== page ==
2024 Volkswagen ID.7 Review – Biggest ID EV Yet!

Meet the newest, biggest and fanciest member of Volkswagen’s all-electric ID range of passenger cars. The ID.7 rolls out at nearly five metres long, sets a new benchmark for luggage capacity and yet achieves a drag coefficient of just 0.23 Cd, letting it slice through the air with the serenity of a swallow.


It’s luxurious too, we’re talking junior limo standards and, in an attempt to really clinch the deal for those who like a bit of cool tech, it’s got a couple of neat new tricks up its crisply starched sleeves as well.

Based on the MEB modular electric drive vehicle platform, it’s been pulled out into a substantial presence on the road that’s SUV-like in elevation, but super-saloon in appearance, even though it’s got a massive hatchback rather than a boot lid.

Think of it as a Mercedes E-Class or Audi A6 rival but with electric drive. This suggests, of course, a two-pronged appeal: either as an ‘I’ve made it’ car for those loyalists working their way up the Volkswagen range hoping to attain peak status with a pinnacle proposition from the maker of the People’s Car; or for fleet chauffeurs looking for a something stylish, spacious, not too ostentatious, and space-age enough for airport pick-ups and hotel drop-offs.

Hence the 532-litre boot capacity, extendable to 1586-litres should you drop the 60:40 split-folding seats, useful for those occasional Costco visits. Lift the huge powered tailgate and it is a sight to behold, you could have a picnic in here.

Of course, if you’re going to put the ID.7 to work as a VIP haulier, you don’t want to be stressing over range anxiety and with 383 miles quoted for the 77kWh battery pack, featuring 175kW rapid charging, you should be good to go, and go, and go.

The model tested was the brand new, just launched in January, Volkswagen ID.7 Pro Match 286PS 1-speed. As you will have surmised, we’re talking about 286bhp and there’s 245Nm of torque on tap crunching tarmac through the rear wheels – the most powerful motor yet in an ID family car.

It’ll hit 62mph in a hot-hatch-beating 6.5 seconds and wind out to 112mph if you let it. The price is from £51,550, though the car tested weighed in at £57,180 fitted with optional 20-inch Montreal black rims, energy-efficient heat pump, Harmon Kardon sound system, heated and front massage seats, along with adaptive chassis control.

Another option fitted was the impressive full-length electrochromic ‘Smart Glass’ panoramic roof which, at the slide of a singer on the roof-mounted touchpad, goes from crystal clear to clouded seclusion – you can’t see out and roof-top snipers can’t see in. This is one of the key cool new features of this VW.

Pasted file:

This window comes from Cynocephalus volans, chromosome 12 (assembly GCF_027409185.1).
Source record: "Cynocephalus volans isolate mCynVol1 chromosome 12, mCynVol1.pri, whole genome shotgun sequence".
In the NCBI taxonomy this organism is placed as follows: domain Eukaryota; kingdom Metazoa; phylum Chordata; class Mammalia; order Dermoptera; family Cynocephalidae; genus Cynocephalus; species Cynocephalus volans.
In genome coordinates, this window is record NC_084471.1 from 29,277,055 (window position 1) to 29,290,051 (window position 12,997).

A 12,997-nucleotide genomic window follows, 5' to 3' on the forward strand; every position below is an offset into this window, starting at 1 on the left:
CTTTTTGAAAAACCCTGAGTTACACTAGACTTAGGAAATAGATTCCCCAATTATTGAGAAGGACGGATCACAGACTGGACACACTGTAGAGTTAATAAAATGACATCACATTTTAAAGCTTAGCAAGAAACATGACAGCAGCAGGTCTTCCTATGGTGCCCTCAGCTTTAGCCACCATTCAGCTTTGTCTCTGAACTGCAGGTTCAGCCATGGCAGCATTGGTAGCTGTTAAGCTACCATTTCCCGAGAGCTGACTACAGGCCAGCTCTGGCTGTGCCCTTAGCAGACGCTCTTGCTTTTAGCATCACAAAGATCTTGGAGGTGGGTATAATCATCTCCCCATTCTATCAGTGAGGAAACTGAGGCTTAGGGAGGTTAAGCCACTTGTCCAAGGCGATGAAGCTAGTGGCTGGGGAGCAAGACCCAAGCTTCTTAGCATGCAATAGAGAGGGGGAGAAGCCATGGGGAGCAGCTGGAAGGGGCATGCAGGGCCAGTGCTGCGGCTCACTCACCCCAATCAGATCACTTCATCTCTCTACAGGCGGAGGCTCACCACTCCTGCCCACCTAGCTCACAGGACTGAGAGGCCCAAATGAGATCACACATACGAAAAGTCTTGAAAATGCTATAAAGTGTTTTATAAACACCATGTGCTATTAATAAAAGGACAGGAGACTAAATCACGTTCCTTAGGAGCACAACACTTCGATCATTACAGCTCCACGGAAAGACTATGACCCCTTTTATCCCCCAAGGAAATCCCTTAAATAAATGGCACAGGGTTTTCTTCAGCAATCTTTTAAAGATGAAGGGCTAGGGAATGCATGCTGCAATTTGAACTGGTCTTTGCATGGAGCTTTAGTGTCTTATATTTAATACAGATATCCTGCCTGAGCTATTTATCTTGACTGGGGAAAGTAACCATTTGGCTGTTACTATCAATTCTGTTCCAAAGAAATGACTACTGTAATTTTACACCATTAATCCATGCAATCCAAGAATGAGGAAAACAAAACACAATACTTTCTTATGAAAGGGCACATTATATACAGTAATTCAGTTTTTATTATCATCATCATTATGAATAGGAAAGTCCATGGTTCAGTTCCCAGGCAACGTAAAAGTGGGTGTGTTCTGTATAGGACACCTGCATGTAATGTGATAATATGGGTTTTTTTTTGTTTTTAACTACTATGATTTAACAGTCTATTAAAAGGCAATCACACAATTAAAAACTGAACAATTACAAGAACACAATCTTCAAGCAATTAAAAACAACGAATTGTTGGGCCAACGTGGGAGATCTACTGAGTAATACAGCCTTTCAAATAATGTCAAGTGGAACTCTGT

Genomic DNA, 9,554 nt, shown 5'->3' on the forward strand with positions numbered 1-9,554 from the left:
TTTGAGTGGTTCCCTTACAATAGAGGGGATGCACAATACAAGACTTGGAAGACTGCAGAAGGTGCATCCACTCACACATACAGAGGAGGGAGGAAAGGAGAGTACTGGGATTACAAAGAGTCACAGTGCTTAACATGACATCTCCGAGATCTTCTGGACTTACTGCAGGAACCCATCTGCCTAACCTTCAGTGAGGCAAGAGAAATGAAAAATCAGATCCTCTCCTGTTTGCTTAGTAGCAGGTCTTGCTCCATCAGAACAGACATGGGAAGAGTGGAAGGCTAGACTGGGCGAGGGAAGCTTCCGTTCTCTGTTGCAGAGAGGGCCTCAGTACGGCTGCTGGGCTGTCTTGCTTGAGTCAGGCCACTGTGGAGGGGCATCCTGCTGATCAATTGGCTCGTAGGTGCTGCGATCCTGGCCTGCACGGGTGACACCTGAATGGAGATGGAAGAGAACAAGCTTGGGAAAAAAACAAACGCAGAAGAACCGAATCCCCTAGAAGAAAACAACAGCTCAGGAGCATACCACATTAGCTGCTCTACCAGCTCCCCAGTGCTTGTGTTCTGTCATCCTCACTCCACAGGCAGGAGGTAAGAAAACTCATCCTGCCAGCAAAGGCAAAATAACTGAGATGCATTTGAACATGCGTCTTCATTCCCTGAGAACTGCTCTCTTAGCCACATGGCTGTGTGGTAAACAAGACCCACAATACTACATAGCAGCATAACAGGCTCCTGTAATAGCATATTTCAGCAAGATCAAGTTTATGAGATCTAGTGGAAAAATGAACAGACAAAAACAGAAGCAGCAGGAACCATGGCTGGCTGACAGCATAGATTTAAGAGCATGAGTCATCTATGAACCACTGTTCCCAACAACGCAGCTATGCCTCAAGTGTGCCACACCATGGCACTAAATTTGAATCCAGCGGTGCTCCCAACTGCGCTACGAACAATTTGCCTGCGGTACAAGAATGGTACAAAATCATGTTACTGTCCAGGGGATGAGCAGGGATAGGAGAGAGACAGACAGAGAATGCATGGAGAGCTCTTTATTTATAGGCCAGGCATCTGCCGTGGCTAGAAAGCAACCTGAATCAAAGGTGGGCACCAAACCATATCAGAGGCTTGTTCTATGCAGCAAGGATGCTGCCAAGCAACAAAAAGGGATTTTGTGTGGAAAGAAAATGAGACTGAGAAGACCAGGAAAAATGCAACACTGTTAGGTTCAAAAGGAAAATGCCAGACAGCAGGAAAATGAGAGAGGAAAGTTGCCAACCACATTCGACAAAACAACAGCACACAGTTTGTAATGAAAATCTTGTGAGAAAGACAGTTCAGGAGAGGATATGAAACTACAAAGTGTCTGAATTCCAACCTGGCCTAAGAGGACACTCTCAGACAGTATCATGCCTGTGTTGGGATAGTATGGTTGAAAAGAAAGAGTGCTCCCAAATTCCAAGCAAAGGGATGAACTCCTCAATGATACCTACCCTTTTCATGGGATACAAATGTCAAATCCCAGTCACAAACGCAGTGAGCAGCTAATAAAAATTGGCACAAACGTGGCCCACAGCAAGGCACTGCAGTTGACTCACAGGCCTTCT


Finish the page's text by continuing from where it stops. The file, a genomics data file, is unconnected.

The second is being the only car in its class to feature an augmented-reality (AR) heads-up display as standard. You get a full-colour floating display seen in many modern cars, but in this, it not only superimposes information at different focal lengths, depending on relevance but also puts navigational arrows and graphics directly ahead of you, as well as warnings such as lane-departure indicators. It’s not quite at the level of painting your route directly on the road surface ahead, but it’s close.

As a result of this advanced holographic display, the actual instrument panel that you’d normally expect to find in front of the driver is now little more than a small screen slotted into the vent vein that stretches across the dashboard. All the info you need is still there, but it’s relegated to a secondary status display.

Not so the massive central infotainment touch screen from where you control everything and a ton of in-car features including three-zone climate control and driving modes. The gear selector is mounted on a stalk behind the steering wheel, which takes a moment to come to terms with. And it’s pretty much ready to go once you’re in the car, what I called buttock-activated instead of keyless start.

As you’d expect, it’s comfy and capacious in the cabin and a split-level centre console provides plenty of storage practicality as well as several charging and connectivity options. The clean contemporary styling is enhanced by cute aesthetics such as blue piping for the dark seats, and an arty ambient light pattern embedded into the passenger side of the dash.

In the rear, the typically higher floor poses no concerns because it’s so vast and roomy. Even larger adults will find themselves happy to lounge in the back for hours on long journeys (and charging waits). Despite what appears to be a big opening for the rear door, watch out for the C-pillar when disembarking, as it intrudes into the space where your head exits and the two may come into startling contact. Put that one down to a foible of design.

Guide this land yacht out onto the open road and it’s best lolloping along motorways in surprisingly serene comfort with a ride less jittery than rival EVs. The ID.7 is geared for a relaxing gait because from the driver’s point of view, you really want to glide and cruise in this car. It has the pace to stay with the best and you can swerve lanes and carve corners, but your passengers won’t appreciate the pitch and roll, nor do you feel like chucking this barge around more than necessary.

No, this is a road-liner, a big electric beast whisking you from A to B with minimum fuss and maximum repose. Meanwhile, it’s agile enough to tackle tighter city roads with ease, aided by a 360 camera to help keep it clear of kerbs and squeezing into parking spaces.

The Volkswagen ID.7 is not cheap and it’s not for everyone. It is set very clear parameters as a comfy capacious cruiser and that’s what it majors at with a useful level of practicality. If you like high-tech travel in style with a badge that doesn’t shout fat-cat oppressor of the masses in a cost-of-living crisis, this could well be your barge of choice.


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